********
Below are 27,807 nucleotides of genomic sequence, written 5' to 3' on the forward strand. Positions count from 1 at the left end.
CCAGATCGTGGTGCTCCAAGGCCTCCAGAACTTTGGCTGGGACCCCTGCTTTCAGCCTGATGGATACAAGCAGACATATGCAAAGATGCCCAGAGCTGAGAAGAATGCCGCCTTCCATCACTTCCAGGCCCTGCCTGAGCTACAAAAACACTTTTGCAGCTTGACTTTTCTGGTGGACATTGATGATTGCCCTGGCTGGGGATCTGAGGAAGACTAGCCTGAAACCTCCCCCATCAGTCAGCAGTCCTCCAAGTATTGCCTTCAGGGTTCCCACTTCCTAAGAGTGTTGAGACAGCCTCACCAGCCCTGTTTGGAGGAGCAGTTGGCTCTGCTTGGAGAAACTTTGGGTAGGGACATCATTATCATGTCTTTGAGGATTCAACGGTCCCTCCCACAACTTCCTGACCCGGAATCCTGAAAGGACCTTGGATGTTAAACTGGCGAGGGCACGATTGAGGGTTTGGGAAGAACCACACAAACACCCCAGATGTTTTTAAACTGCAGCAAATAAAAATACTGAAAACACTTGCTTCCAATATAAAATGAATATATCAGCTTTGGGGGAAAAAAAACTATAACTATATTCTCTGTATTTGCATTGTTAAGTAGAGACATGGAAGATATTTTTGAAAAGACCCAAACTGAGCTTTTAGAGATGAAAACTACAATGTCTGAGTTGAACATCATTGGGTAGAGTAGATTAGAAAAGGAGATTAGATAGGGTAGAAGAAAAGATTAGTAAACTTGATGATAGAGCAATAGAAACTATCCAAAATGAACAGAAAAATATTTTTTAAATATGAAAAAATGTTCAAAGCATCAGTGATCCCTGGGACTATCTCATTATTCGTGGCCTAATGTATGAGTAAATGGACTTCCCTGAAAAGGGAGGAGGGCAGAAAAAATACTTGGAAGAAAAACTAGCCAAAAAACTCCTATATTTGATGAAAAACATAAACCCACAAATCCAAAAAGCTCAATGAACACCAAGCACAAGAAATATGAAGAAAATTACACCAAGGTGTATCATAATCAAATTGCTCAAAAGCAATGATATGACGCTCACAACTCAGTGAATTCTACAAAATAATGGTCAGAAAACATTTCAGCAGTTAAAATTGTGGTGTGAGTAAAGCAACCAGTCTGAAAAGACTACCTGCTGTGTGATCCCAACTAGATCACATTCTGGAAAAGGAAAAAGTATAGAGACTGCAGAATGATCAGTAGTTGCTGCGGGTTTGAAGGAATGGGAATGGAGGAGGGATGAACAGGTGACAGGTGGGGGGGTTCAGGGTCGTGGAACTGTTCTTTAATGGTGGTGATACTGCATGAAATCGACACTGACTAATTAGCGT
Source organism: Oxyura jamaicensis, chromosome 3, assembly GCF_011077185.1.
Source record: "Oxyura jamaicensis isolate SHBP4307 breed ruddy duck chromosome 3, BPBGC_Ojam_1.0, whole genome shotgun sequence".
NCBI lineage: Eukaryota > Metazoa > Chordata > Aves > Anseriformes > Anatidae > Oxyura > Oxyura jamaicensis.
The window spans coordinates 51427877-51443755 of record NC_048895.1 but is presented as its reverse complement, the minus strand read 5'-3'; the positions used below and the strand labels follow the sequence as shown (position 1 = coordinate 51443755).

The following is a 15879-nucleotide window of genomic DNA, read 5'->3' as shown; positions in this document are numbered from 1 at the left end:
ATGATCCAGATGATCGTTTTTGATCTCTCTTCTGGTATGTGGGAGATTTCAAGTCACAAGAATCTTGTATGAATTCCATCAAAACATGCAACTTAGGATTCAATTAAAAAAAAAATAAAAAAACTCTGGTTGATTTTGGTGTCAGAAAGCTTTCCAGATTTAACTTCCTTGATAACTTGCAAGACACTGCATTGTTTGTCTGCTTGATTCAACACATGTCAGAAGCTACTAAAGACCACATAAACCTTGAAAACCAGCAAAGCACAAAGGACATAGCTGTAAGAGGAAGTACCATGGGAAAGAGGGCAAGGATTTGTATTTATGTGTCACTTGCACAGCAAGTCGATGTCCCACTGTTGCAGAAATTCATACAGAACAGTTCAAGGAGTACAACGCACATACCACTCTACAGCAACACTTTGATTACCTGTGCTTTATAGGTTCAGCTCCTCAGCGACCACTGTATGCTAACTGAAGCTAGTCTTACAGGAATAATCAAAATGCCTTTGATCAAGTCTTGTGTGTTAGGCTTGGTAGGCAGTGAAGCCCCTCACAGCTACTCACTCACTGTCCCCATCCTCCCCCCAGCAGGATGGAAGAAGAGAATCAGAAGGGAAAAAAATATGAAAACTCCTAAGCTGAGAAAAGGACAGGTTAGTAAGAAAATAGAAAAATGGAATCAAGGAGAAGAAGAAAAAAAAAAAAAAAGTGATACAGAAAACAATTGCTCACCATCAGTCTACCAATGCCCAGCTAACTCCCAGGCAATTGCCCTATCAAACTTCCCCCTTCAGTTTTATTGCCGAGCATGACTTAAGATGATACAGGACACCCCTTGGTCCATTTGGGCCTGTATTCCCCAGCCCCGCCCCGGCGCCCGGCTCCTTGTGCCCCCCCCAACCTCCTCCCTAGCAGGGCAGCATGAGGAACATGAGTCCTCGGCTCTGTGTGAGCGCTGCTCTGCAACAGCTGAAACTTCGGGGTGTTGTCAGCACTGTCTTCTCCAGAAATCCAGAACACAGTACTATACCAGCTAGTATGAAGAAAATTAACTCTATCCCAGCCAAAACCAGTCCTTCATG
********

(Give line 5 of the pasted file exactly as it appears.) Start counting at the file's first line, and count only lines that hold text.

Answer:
NCBI lineage: Eukaryota > Metazoa > Chordata > Aves > Anseriformes > Anatidae > Oxyura > Oxyura jamaicensis.